As construction season returns with warmer weather, Highland County Engineer Chris Fauber spoke with The Times-Gazette about upcoming construction projects Monday and how COVID-19 has affected ongoing projects.
Some projects, including Highland County’s striping and guardrail projects, were delayed as non-local contractors dealt with COVID-19-related travel restrictions, but Fauber indicated COVID-19 could have more long-term effects on the county engineer’s office.
A large portion of county engineers’ funding comes from license plate fees and gasoline taxes, which are divided between county engineers’ offices throughout the state and used to maintain roadways. Ohio’s stay-at-home order affected BMVs and regular travel, which will, in turn, affect county engineers’ budgets. However, it takes about three months for money collected from gasoline taxes to reach county engineers, so Fauber doesn’t yet know how his office’s budget will be affected. Tax funds from March will be dispersed later this month.
“We were fortunate last year that the gas tax passed, and they estimated about a $1.5 million increase for all the county budgets. I ended up only budgeting about half of that in our anticipated revenue, so we should still be fine, but we won’t really have a full year to estimate for next year because we won’t know how COVID really affected the revenue,” Fauber said. “I’ve heard numbers all across the board. Some of the traffic numbers were showing as much as a 50 percent reduction of travel on the interstates, so that really cuts into the revenue. I’m anticipating April and May being the worst months of travel, so we’ll see how that hurts us.”
The amount of rainfall the county received this spring also delayed some construction projects as crews combat plant growth.
“It was just a weird winter and spring for us for sure,” Fauber said. “There wasn’t a lot of freezing and thawing, but the extra moisture creates extra cracking. If you don’t deal with one thing, you deal with another.”
Fauber has been the Highland County engineer since May 2019, but he began working at the county engineer’s office about 20 years ago, when he worked seasonally after high school and during college.
“I’ve gotten to do it all in a way,” Fauber said. “I’m from here, and I like doing jobs where I can see the benefit in my own community. I’ve had opportunities to work in cities, but there’s nothing like working in your own community and doing projects that help people you know.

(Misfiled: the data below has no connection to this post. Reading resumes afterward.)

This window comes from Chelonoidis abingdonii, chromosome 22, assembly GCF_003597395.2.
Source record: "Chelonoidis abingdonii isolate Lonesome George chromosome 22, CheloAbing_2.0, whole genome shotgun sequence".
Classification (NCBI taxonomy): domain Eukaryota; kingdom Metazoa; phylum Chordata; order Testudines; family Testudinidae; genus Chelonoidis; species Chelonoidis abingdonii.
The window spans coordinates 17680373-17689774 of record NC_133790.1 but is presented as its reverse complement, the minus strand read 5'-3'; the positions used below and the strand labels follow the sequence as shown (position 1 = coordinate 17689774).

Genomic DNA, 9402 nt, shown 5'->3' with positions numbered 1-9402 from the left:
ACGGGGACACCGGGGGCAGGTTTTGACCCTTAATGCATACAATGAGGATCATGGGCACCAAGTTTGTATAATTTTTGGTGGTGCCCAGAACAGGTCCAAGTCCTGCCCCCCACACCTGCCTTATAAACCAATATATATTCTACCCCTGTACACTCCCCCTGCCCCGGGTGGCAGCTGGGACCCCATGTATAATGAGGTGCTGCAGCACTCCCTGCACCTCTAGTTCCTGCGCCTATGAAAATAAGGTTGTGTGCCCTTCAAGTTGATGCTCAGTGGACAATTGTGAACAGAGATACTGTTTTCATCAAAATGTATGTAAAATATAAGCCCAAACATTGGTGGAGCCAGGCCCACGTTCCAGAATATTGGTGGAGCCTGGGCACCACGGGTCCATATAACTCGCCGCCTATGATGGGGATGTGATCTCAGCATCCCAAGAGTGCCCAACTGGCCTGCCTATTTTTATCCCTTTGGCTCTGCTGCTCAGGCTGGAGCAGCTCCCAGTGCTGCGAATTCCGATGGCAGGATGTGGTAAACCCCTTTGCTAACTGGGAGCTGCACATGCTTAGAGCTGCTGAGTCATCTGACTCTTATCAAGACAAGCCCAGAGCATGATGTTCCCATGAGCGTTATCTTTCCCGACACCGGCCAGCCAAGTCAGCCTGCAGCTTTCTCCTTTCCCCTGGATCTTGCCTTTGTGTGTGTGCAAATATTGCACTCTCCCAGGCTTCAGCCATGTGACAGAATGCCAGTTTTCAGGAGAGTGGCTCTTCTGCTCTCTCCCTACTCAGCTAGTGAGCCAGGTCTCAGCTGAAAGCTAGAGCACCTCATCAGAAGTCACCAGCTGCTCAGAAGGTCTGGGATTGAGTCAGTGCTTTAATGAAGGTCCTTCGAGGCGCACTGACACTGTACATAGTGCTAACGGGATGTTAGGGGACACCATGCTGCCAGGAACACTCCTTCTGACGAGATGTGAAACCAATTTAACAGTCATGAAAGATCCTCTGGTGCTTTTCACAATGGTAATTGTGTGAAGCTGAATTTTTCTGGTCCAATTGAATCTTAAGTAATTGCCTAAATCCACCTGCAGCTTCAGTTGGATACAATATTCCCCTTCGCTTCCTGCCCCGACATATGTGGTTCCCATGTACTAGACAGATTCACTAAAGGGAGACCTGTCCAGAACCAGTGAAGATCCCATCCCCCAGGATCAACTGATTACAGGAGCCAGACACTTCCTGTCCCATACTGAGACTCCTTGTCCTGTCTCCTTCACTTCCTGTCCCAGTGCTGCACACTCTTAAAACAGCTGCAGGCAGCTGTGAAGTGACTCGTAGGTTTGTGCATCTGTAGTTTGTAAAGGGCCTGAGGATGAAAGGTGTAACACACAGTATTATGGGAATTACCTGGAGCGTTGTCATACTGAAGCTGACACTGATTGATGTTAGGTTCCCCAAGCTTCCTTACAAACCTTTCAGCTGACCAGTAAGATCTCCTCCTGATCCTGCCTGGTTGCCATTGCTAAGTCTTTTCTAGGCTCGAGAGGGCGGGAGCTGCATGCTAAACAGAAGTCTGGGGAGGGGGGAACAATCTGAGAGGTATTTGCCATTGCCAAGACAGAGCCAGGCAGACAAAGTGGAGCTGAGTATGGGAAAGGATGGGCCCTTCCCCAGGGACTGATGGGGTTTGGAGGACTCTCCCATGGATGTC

“The only drawback is wishing you had more money to do more. There’s plenty of work to do, and it’s kind of a balancing act to try to do what needs to be done and to plan for future projects.”
With 392 miles of road, more than 280 bridges, and over 2,100 culverts in Highland County’s system, Fauber said he’s grateful to have the team he does.
“I’ve been so impressed in my first year here by all the guys jumping in and doing whatever. They work hard,” Fauber said. “We’re kind of all over the board, from paving to putting in pipes to cutting trees to mowing to plow trucks. They’re so talented in multiple different things, so they can just jump in and do it. That’s been the biggest thing — their willingness to do it all. A lot of it’s labor-intensive, and they’re not afraid to jump in and do it. We have nice equipment, and we do as much as we can with that, but there’s just so much of it that you have to get out and use a shovel or rake or chainsaw, and they’re not afraid to do it.”
For his team’s safety, Fauber asks that community members slow down when they see road work signs.
“People don’t like to slow down at times, but to maintain our system, we need time to fix it. We just ask for patience during our construction season,” Fauber said. “We try to warn people in advance as much as we can. We have to shut down the roads a lot, and it’s more for our safety. It’s safer to shut the roads down and do our work than maintaining traffic at times, and we apologize for that, but on the flip side, we’re about being safe and getting our job done, so these guys can go home too.”
Upcoming, ongoing projects:
Chip seal project — About 30 miles of road countywide will be chip-sealed. Fauber estimates work will begin in the next month.
Guardrail project — Due to start later in the fall, crews will update existing rail and bridge rail across the county.
Striping project — Crews will restripe the lines on around 100 miles of roadway throughout the county.
Culvert replacement project — Crews will replace three concrete box culverts throughout the county. Crews have already replaced a culvert on Stoney Point Road, outside Hillsboro, which Fauber estimated would reopen on Monday; crews will replace culverts on Carper Lane, near Rocky Fork Lake, and West Deadfall Road, near Belfast, in the near future. This project is classified as bridge replacement due to the culverts’ length.
Record digitization project — By the end of the year, Fauber also hopes to complete a project that will digitize the Highland County Map Office’s records, which go back to the ’70s. Once complete, community members will be able to access the records online. This project was also delayed due to COVID-19 and an increase in deed transfers and surveys during quarantine.
Reach McKenzie Caldwell at 937-402-2570.